Here’s why the SR-71 inlets had to be labeled “L” and “R” and why the Blackbird had engine and afterburner fuel control cable pulleys

Did you know a Blackbird was damaged after its engines were placed in the wrong inlet (So, the SR-71 inlets had to be labeled “L” and “R”)?

By Linda Sheffield Miller
Mar 29 2024
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The SR-71 Blackbird

The SR-71, unofficially known as the “Blackbird,” was a long-range, Mach 3+, strategic reconnaissance aircraft developed from the Lockheed A-12 and YF-12A aircraft.

The first flight of an SR-71 took place on Dec. 22, 1964, and the first SR-71 to enter service was delivered to the 4200th (later 9th) Strategic Reconnaissance Wing at Beale Air Force Base, Calif., in January 1966.

SR-71 T-Shirts
CLICK HERE to see The Aviation Geek Club contributor Linda Sheffield’s T-shirt designs! Linda has a personal relationship with the SR-71 because her father Butch Sheffield flew the Blackbird from test flight in 1965 until 1973. Butch’s Granddaughter’s Lisa Burroughs and Susan Miller are graphic designers. They designed most of the merchandise that is for sale on Threadless. A percentage of the profits go to Flight Test Museum at Edwards Air Force Base. This nonprofit charity is personal to the Sheffield family because they are raising money to house SR-71, #955. This was the first Blackbird that Butch Sheffield flew on Oct. 4, 1965.

The Blackbird was in a different category from anything that had come before. “Everything had to be invented. Everything,” Skunk Works legendary aircraft designer Kelly Johnson recalled in an interesting article appeared on Lockheed Martin website.

SR-71 Blackbird damaged after its engines were placed in the wrong inlet

There are so many interesting facts about the legendary Blackbird.

Here’s why the SR-71 inlets had to be labeled “L” and “R” and why the Blackbird had engine and afterburner fuel control cable pulleys
SR-71left inlet labeled “L”

When I used to walk around the SR-71 with my father, Butch Sheffield (former Blackbird RSO), he would point to the “L” on the one inlet of the SR-71 and smile and say, “Minter.” Colonel Minter ordered that every SR-71 in the inventory be labeled to make sure that It was clear which was the left from the right.

Early in the Blackbird program, a mishap happened on SR-71 #964: damage was done to the engines when they were placed in the wrong inlet.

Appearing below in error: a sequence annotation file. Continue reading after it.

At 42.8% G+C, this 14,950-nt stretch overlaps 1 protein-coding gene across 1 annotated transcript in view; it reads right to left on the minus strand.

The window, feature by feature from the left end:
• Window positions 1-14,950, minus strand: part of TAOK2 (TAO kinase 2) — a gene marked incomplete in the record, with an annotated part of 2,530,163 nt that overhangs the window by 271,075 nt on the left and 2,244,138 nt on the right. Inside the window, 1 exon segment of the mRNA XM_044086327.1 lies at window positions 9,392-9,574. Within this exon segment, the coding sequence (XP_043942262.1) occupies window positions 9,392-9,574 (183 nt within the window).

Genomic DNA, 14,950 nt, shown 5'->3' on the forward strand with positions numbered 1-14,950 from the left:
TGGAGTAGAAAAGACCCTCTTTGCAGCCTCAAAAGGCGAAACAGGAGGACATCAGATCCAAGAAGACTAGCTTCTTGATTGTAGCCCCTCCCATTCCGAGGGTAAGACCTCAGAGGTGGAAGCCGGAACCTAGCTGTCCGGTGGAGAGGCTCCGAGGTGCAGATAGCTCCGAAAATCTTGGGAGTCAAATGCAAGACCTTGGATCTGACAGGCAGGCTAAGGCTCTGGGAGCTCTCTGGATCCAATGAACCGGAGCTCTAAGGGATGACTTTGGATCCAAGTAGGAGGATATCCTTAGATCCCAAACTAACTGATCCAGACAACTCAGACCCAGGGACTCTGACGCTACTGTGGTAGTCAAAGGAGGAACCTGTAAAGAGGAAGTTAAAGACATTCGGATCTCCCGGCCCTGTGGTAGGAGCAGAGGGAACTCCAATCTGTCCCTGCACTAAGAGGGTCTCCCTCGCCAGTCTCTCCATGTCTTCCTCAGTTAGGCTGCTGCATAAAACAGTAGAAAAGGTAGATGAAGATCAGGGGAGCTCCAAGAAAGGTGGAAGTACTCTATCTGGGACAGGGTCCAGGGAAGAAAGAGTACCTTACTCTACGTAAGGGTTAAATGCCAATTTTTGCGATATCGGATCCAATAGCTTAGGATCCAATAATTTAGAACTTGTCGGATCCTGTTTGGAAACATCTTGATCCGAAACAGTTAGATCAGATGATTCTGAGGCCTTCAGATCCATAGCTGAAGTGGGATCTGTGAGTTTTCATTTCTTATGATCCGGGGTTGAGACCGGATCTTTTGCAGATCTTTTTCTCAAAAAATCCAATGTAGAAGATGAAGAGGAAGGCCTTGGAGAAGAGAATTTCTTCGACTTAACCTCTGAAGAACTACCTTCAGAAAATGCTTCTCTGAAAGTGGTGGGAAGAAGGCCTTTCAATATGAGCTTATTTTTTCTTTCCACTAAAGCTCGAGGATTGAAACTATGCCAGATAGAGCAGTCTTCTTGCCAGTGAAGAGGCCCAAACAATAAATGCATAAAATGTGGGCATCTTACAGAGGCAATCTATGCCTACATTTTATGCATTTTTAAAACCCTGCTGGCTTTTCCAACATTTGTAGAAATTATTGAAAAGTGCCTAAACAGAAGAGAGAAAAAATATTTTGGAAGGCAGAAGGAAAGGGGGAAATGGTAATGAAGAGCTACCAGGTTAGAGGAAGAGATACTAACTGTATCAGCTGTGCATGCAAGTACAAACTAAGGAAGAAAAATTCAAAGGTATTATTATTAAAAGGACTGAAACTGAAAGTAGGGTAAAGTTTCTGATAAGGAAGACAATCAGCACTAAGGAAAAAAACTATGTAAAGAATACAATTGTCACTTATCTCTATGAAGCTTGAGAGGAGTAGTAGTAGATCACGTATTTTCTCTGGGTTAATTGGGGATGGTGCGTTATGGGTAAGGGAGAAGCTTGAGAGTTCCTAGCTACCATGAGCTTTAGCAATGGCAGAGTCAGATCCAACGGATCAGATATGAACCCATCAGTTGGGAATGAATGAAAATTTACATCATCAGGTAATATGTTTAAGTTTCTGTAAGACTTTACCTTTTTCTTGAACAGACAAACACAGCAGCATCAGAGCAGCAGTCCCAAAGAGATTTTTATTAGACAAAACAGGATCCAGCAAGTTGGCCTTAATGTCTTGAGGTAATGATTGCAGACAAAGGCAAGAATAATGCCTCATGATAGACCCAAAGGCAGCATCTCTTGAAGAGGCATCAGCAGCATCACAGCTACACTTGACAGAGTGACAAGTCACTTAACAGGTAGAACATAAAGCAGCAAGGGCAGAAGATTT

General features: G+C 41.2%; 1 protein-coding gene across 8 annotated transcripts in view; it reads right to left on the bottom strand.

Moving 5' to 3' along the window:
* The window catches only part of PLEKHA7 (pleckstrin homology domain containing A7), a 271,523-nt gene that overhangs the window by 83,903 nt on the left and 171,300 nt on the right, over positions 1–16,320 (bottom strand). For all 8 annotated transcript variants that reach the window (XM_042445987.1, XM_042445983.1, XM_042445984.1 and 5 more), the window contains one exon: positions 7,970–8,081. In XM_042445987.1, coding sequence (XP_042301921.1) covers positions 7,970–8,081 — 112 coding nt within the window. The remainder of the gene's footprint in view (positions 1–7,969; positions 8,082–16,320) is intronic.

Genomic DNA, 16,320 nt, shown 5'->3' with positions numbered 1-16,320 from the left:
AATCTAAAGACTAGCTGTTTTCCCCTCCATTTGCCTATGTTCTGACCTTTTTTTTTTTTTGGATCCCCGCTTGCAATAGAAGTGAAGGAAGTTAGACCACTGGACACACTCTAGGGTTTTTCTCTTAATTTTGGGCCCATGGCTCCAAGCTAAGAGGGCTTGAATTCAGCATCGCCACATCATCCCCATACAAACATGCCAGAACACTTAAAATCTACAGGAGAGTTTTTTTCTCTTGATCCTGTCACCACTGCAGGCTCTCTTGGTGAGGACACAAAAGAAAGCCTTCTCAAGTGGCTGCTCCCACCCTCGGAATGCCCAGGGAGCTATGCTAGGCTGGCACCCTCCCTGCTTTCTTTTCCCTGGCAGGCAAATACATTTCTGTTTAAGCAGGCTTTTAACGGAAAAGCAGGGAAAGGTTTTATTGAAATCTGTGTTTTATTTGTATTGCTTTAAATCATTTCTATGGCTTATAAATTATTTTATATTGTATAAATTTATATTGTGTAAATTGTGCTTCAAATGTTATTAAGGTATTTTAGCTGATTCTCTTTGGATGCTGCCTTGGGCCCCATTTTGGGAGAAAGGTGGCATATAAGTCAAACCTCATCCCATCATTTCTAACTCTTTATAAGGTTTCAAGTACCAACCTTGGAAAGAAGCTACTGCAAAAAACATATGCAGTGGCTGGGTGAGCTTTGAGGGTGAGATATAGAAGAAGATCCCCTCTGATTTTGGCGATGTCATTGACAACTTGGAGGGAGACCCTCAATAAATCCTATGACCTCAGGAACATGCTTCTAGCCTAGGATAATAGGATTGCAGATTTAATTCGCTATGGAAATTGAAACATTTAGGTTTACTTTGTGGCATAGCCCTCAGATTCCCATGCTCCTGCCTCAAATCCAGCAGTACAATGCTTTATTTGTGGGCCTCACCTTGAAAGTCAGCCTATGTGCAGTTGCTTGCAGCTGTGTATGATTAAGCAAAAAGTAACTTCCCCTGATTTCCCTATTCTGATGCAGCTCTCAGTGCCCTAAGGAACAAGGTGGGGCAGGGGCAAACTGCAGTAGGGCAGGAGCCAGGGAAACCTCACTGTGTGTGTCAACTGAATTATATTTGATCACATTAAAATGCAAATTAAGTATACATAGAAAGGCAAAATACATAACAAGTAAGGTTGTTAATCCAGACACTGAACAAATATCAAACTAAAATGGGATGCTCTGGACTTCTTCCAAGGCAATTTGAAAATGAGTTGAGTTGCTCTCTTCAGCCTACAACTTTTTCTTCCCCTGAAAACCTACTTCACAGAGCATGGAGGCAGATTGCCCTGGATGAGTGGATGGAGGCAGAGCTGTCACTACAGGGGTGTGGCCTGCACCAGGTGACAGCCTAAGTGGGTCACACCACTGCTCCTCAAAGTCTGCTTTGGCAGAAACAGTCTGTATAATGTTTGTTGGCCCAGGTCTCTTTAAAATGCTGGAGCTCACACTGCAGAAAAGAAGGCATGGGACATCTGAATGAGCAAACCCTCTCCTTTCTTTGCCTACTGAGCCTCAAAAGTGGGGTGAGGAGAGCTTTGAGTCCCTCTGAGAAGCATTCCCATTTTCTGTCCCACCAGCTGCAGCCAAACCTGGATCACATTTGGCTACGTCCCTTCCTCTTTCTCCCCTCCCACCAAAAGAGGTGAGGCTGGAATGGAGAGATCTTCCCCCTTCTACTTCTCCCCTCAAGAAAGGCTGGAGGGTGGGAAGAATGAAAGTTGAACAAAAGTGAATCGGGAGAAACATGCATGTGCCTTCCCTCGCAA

Former crew chief Floyd Jones elaborates more on the story;

‘They will fit, but they are canted outboard instead of inboard. It happened on 964; she flew with no problem until checking the inlet’s major damage on spikes and center body also FOD the engine.

Here’s why the SR-71 inlets had to be labeled “L” and “R” and why the Blackbird had engine and afterburner fuel control cable pulleys
SR-71 right inlet labeled “R”

‘Reason it happened was they did something out of the usual. Both spikes were left on one side of the hangar. Usually, when a spike was removed was left on that side of hangar.’

Engine and afterburner fuel control cable pulleys

John Olp, SR-71 engine expert, told me something I’d never heard before about the cutting-edge engineering of the Blackbird.

‘The right engine throttle linkage was connected to the afterburner fuel control, and the left engine throttle linkage is connected to the main fuel control!

‘The aircraft throttle linkage was connected to the afterburner fuel control on the left engine and the main fuel control on the right engine (inboard side of the engines).

Here’s why the SR-71 inlets had to be labeled “L” and “R” and why the Blackbird had engine and afterburner fuel control cable pulleys
SR-71 Blackbird engine and afterburner fuel control cable pulleys.

‘It absolutely did matter because of the two different functions.’

Olp adds more details;

‘The two fuel controls were interconnected by a pulley and cable system in order to be fully synchronized. There was a pulley on each fuel control with a steel braided cable running underneath the engine, around more pulleys, so that, whatever position you set one fuel control at, the other one moved with it!

‘Afterburner fuel control on the right, main fuel control on the left. The aircraft throttles were connected to the threaded portion sticking out of the pulley shaft.’

Afterburner fuel control on the right, main fuel control on the left

SR-71 print
This print is available in multiple sizes from AircraftProfilePrints.com – CLICK HERE TO GET YOURS. SR-71A Blackbird 61-7972 “Skunkworks”

So today when you visit an SR-71, walk up to the inlets and look for the “L” or the “R” and you will know a little story about why they are marked left and right.

And remember! On the Blackbird the afterburner fuel control is on the right, the main fuel control is on the left.

Be sure to check out Linda Sheffield Miller (Col Richard (Butch) Sheffield’s daughter, Col. Sheffield was an SR-71 Reconnaissance Systems Officer) Twitter X Page Habubrats SR-71 and Facebook Page Born into the Wilde Blue Yonder Habubrats for awesome Blackbird’s photos and stories.

Photo credit: William Franklin Cely, Linda Sheffield Miller, John Olp and U.S. Air Force

Lockheed SR-71 Blackbird model
This model is available in multiple sizes from AirModels – CLICK HERE TO GET YOURS.

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Linda Sheffield Miller

Linda Sheffield Miller

Grew up at Beale Air Force Base, California. I am a Habubrat. Graduated from North Dakota State University. Former Public School Substitute Teacher, (all subjects all grades). Member of the DAR (Daughters of the Revolutionary War). I am interested in History, especially the history of SR-71. Married, Mother of three wonderful daughters and four extremely handsome grandsons. I live near Washington, DC.

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